Tag Archives: kids

Neurotoxic Chemical to Be Banned from Farm Use

Chlorpyrifos, a neurotoxic pesticide that has been shown to cause brain damage in children, including reduced IQ, delayed development, and memory loss, will be banned under a newly proposed EPA rule. Strong scientific evidence shows that adults are also poisoned by this chemical, whose use in the home has been banned since 2000. Now the EPA has finally responded to a 2007 court order to evaluate the possibility of banning chlorpyrifos altogether.

It will now be prohibited from use on agricultural fields. As a result, it must no longer show up as a residue on food, drift to populated locations, such as schools and homes, or contaminate drinking water.

The EPA will receive comments on this proposed rule until January 5, 2016. After that date, it will finalize the rule and its provisions will go into effect. You can comment on the proposed rule here.

Read more at Earthjustice here.

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Seattle Is Opening 9 Totally-Outdoor Nature Preschools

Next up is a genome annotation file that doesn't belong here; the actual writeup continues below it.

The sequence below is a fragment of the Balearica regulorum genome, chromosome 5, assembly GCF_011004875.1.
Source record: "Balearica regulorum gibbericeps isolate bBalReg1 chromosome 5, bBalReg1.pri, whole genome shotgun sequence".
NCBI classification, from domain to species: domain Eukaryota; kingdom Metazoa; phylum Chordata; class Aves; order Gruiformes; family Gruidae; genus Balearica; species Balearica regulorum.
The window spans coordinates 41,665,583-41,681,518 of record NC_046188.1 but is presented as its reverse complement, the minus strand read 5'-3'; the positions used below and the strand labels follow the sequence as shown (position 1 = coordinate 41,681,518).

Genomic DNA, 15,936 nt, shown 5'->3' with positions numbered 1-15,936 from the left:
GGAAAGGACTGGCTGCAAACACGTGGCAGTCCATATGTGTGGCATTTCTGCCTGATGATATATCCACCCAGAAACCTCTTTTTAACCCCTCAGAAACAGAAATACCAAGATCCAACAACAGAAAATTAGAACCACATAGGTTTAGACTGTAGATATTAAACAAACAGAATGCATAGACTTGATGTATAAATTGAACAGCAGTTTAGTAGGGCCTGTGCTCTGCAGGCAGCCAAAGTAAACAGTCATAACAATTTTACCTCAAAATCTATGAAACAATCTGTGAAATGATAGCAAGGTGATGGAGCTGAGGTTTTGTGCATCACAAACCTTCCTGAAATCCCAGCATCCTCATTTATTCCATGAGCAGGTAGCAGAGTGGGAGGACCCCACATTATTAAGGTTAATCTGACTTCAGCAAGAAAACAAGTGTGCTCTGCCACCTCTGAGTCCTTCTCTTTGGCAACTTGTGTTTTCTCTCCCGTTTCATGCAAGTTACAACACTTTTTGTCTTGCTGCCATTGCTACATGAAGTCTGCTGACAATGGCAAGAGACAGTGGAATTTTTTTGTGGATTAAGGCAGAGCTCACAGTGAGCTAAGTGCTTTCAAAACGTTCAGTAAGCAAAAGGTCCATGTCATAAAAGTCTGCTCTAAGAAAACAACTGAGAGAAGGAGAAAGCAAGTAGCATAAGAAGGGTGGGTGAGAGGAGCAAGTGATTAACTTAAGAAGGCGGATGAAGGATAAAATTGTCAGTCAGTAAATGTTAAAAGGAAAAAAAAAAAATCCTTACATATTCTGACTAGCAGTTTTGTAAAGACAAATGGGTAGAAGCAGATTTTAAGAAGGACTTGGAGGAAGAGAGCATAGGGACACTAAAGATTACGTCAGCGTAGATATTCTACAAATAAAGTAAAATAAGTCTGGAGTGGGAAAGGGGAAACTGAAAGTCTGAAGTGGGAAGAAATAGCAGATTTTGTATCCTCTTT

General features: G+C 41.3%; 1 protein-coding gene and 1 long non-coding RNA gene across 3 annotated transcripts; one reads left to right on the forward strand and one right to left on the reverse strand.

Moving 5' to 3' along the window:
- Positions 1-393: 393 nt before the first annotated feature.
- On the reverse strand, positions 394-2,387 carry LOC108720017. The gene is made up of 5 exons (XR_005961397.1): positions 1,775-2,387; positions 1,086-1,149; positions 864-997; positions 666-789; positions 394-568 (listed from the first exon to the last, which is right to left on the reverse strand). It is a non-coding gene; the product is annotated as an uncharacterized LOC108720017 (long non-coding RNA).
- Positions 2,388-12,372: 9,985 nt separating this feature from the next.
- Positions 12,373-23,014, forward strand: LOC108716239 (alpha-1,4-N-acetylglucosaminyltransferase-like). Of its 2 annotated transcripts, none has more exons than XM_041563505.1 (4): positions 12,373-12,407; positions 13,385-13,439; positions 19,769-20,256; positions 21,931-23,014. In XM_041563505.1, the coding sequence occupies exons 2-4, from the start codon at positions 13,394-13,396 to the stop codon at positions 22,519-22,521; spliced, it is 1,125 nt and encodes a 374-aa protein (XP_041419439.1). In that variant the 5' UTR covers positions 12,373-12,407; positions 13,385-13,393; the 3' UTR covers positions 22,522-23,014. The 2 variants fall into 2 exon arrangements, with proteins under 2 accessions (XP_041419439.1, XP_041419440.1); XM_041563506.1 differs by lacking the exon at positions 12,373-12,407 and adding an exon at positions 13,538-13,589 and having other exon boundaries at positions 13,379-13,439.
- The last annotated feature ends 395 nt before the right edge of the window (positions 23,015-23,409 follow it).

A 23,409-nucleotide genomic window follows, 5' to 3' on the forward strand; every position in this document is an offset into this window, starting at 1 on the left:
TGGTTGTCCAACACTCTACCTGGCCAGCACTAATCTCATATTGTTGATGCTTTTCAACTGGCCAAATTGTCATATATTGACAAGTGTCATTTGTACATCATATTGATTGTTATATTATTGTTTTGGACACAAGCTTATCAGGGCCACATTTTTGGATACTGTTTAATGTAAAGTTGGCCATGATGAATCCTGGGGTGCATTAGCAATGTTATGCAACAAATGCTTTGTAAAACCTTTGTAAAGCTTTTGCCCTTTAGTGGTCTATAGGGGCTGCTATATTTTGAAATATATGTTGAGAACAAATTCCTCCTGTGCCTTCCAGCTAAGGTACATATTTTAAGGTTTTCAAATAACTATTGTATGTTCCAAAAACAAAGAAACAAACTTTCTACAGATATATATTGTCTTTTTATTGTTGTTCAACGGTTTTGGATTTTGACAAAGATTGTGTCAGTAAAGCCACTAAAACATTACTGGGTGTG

Who wants to move to Seattle? Well, I kind of do, after reading this article on the Good News Network.

I recently posted about the Cedarsong Nature School on Vashon Island, WA, which educates children entirely in the forest. No classrooms!

In collaboration with Tiny Trees Preschool, Seattle has now announced plans to open nine preschools in its city parks. The   school’s founder believes that all the necessary activities can occur in the park, just as well as in the classroom. I agree!

The kids will nap on mats in the park shelters, use the park bathrooms, and do lessons in the pavilions when it rains–which is a lot, so all the kids will be issued superior rainsuits to use for the whole year.

This is nothing new in Europe, where outdoor schools have been in operation since the 1950s. Germany currently has at least 1,000. The instruction will be similar to the Montessori method, where kids self-direct their learning by choosing among several pre-planned activities to work on. The preschool is expected to cost about $5,000 less per year than regular preschool because there is no building overhead to pay.

Read more at the Good News Network here.